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It's Easy: Nominate Every Actress With a Major Role

October 23, 1994|Richard Natale

If Jessica Lange garners a best actress nomination for "Blue Sky"--as many in Hollywood are speculating--it will give new meaning to the word "underdog," says her publicist, Pat Kingsley, with a laugh. It will also be somewhat of a comeback for the actress who has been off screen since "Night and the City" two years ago.

Yet the film for which she's getting all the hoopla was shot in 1990.

The reviews the Oscar-winning Lange has received for "Blue Sky" are among the best of her career and took everyone by surprise because of the film's somewhat tortured history.

"My little movie finally got released," says Lange. After attempting in vain to get it released, "I'd almost stopped thinking about it," she admits.

"Blue Sky" was originally scheduled to debut in 1991 but has been sitting on a shelf while its studio, Orion Pictures, went into and emerged from bankruptcy. Orion had tried to sell "Blue Sky" and other projects in order to help pay their debts. When there were no takers for the old-fashioned drama, the usual negative assumptions were made.

"Blue Sky" was then slotted for release in early 1994, but was again held back so that it could serve to launch a planned fall tribute to its director, the late Tony Richardson, who died shortly after editing on the film was completed.

To date, although "Blue Sky" has grossed just slightly more than $2 million in limited release, Orion is planning a full-fledged Academy Award promotion for Lange, according to studio spokeswoman Gail Block.

"I never know what to think about that," Lange says of the possibility of an Oscar nomination. "It would be like a gift, like something out of the blue."

If Lange is nominated for "Blue Sky" it will be her sixth nomination, her fifth as best actress. She was also nominated for "Frances," "Country," "Sweet Dreams" and "The Music Box." She won for her supporting role in "Tootsie."

Lange's nomination for a film made four years ago will also serve to highlight the paucity--again--of female roles. The piecing together of a list of even remotely eligible best actress candidates has become such an unpleasant ritual that even women in the industry have tired of it. "We all know the arguments too well," sighs Kingsley, who in addition to Lange represents such actresses and past Oscar winners as Sally Field and Jodie Foster.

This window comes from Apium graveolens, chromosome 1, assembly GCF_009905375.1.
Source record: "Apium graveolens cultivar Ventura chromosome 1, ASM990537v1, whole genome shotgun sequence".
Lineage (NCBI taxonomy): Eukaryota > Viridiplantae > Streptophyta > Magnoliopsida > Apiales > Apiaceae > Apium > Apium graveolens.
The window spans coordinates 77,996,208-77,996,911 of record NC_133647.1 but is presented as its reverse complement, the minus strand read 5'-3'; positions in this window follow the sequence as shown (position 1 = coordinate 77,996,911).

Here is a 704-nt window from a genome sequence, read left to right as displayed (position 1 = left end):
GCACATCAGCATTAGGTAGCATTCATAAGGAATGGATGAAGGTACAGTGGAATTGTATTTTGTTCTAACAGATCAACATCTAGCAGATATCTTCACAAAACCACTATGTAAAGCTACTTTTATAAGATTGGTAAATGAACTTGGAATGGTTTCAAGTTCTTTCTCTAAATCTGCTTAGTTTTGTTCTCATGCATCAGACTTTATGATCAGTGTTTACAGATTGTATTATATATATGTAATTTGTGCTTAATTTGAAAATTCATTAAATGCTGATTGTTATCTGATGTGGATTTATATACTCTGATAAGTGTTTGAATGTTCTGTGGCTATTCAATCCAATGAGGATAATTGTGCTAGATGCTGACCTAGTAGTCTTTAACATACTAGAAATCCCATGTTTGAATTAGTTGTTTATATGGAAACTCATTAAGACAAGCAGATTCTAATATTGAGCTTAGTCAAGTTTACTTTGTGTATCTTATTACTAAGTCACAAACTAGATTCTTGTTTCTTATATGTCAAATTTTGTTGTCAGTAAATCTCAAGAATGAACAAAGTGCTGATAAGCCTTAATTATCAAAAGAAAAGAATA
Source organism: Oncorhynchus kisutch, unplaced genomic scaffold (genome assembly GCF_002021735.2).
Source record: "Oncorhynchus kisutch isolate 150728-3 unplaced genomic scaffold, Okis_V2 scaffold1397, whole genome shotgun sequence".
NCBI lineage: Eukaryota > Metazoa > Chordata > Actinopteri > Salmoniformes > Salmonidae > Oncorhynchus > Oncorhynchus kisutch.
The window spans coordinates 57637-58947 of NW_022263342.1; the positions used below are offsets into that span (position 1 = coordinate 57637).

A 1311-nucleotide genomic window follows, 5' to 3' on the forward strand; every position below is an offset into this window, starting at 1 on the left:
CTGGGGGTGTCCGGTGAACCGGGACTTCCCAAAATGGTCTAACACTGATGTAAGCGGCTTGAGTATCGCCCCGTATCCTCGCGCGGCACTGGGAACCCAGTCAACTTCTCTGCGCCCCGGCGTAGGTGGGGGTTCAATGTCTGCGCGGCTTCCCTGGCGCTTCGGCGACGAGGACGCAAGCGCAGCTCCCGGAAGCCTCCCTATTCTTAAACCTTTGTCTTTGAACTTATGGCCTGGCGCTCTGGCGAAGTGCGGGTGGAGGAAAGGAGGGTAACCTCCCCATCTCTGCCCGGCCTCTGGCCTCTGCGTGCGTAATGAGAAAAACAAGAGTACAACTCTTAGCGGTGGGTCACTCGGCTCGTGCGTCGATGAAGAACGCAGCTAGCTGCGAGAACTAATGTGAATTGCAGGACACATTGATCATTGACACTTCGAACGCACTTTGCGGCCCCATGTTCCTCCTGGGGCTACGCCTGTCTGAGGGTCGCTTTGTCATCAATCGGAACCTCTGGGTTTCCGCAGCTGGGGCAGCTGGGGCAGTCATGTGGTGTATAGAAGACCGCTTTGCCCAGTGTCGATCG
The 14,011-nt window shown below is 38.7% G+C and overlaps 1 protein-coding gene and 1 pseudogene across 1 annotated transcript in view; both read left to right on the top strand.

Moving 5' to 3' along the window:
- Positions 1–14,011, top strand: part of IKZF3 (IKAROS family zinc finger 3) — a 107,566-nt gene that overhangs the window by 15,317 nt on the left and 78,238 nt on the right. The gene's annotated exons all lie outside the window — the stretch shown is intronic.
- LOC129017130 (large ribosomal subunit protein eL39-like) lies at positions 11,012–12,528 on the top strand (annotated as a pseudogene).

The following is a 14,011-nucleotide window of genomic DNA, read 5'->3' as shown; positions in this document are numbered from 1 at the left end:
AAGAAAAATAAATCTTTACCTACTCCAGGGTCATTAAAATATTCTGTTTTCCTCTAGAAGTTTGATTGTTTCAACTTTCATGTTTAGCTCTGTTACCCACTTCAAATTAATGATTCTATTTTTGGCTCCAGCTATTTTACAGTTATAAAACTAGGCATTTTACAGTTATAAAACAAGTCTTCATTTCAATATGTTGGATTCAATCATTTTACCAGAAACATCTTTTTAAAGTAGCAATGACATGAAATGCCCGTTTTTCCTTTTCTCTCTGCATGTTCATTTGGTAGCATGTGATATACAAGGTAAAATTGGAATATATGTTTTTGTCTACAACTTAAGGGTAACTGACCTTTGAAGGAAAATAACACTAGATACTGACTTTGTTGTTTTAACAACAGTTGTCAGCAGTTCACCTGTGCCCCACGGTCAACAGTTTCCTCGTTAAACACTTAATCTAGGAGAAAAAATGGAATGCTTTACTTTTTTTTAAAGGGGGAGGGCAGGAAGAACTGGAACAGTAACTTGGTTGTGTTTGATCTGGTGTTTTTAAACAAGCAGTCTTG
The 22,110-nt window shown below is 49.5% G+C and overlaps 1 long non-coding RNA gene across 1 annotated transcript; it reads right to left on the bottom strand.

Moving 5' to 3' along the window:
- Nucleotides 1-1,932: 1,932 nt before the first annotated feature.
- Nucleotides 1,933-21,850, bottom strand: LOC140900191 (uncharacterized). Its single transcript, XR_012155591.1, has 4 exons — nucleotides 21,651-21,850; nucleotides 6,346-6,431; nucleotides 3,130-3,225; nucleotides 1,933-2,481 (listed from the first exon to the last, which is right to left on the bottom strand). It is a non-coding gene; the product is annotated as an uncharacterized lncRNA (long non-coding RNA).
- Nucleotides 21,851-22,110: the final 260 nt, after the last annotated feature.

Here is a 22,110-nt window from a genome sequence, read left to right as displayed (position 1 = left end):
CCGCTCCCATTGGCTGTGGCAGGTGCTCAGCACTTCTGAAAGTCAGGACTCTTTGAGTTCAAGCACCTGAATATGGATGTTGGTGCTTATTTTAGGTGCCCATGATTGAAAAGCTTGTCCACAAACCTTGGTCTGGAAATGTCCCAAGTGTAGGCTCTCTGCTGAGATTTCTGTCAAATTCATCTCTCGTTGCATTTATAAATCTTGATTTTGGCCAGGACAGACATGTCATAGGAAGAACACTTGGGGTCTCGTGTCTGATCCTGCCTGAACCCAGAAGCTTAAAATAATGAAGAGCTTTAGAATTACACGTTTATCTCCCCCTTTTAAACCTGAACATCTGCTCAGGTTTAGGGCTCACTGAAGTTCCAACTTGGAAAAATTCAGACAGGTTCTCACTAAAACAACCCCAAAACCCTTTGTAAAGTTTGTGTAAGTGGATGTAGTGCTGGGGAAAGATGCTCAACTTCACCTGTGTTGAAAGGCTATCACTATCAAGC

"It's always a lousy year for women's roles," bemoans Liz Manne, marketing head of Fine Line Pictures.

In fact, Lange says she has been absent from the screen since 1992 mainly because none of the scripts she received were tempting. Her next hiatus won't be as prolonged. Lange recently completed work on back-to-back films, the drama "Losing Isaiah," scheduled for early 1995, and the period adventure "Rob Roy," in which she co-stars with Liam Neeson, also debuting next year.

Despite their lip service, the major studios don't seem to have any interest in creating good roles for women, observes Fine Line head Ira Deutchman. "So you find actresses having to turn to action movies to make any impact at the box office," he says.

He's referring to Meryl Streep's bravura turn in "The River Wild." Streep, a perennial Oscar nominee, could pull out another one this year for sheer chutzpah--and because the major studios have little else to offer in terms of viable candidates. Other possibilities include Meg Ryan for "When a Man Loves a Woman"--which debuted earlier in the year, but could be forgotten come Oscar time--and two upcoming roles of note: Jodie Foster as the young savage "Nell" and Geena Davis, who plays a quasi-Mary Matalin type in "Speechless." Both films open in December.

But, Deutchman points out, it is now the independent film companies, not the major studios, that are providing women with their best star turns. Among Fine Line's year-end releases are two films with potential best actress roles: Jennifer Jason Leigh as Dorothy Parker in "Mrs. Parker and the Vicious Circle" and Sigourney Weaver in Roman Polanski's adaptation of the political drama "Death and the Maiden."

Other independent companies who are jumping into the breach include the Samuel Goldwyn Co., which is offering Marisa Tomei in Mira Nair's "The Perez Family" as a possible candidate, says the company's vice president of theatrical distribution, Eamonn Bowles. And according to a Miramax spokesperson, the company is touting a trio of actresses all of whom have previously been nominated for or won Oscars: Miranda Richardson in the drama "Tom and Viv," the late Jessica Tandy in the drama "Camilla" opposite Hume Cronyn, and Isabella Adjani in the title role of "Queen Margot."*

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